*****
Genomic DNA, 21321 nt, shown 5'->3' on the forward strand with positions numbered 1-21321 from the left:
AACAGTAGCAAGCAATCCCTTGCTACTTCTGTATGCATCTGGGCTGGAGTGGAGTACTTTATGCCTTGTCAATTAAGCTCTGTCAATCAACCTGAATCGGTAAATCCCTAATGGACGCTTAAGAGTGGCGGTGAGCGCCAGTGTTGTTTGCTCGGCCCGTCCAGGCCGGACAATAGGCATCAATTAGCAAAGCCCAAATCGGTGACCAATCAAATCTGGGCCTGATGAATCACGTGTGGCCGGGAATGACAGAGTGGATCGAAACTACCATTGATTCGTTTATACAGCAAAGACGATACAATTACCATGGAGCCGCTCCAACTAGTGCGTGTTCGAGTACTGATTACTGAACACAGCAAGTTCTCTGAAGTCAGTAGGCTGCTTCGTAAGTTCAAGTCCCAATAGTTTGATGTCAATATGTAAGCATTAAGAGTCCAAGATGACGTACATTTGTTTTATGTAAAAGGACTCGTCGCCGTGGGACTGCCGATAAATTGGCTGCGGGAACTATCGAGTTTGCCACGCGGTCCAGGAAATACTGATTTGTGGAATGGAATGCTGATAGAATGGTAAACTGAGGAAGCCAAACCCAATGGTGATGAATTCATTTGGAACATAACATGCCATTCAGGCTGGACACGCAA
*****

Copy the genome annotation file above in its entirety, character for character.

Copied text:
Genomic DNA, 21321 nt, shown 5'->3' on the forward strand with positions numbered 1-21321 from the left:
AACAGTAGCAAGCAATCCCTTGCTACTTCTGTATGCATCTGGGCTGGAGTGGAGTACTTTATGCCTTGTCAATTAAGCTCTGTCAATCAACCTGAATCGGTAAATCCCTAATGGACGCTTAAGAGTGGCGGTGAGCGCCAGTGTTGTTTGCTCGGCCCGTCCAGGCCGGACAATAGGCATCAATTAGCAAAGCCCAAATCGGTGACCAATCAAATCTGGGCCTGATGAATCACGTGTGGCCGGGAATGACAGAGTGGATCGAAACTACCATTGATTCGTTTATACAGCAAAGACGATACAATTACCATGGAGCCGCTCCAACTAGTGCGTGTTCGAGTACTGATTACTGAACACAGCAAGTTCTCTGAAGTCAGTAGGCTGCTTCGTAAGTTCAAGTCCCAATAGTTTGATGTCAATATGTAAGCATTAAGAGTCCAAGATGACGTACATTTGTTTTATGTAAAAGGACTCGTCGCCGTGGGACTGCCGATAAATTGGCTGCGGGAACTATCGAGTTTGCCACGCGGTCCAGGAAATACTGATTTGTGGAATGGAATGCTGATAGAATGGTAAACTGAGGAAGCCAAACCCAATGGTGATGAATTCATTTGGAACATAACATGCCATTCAGGCTGGACACGCAA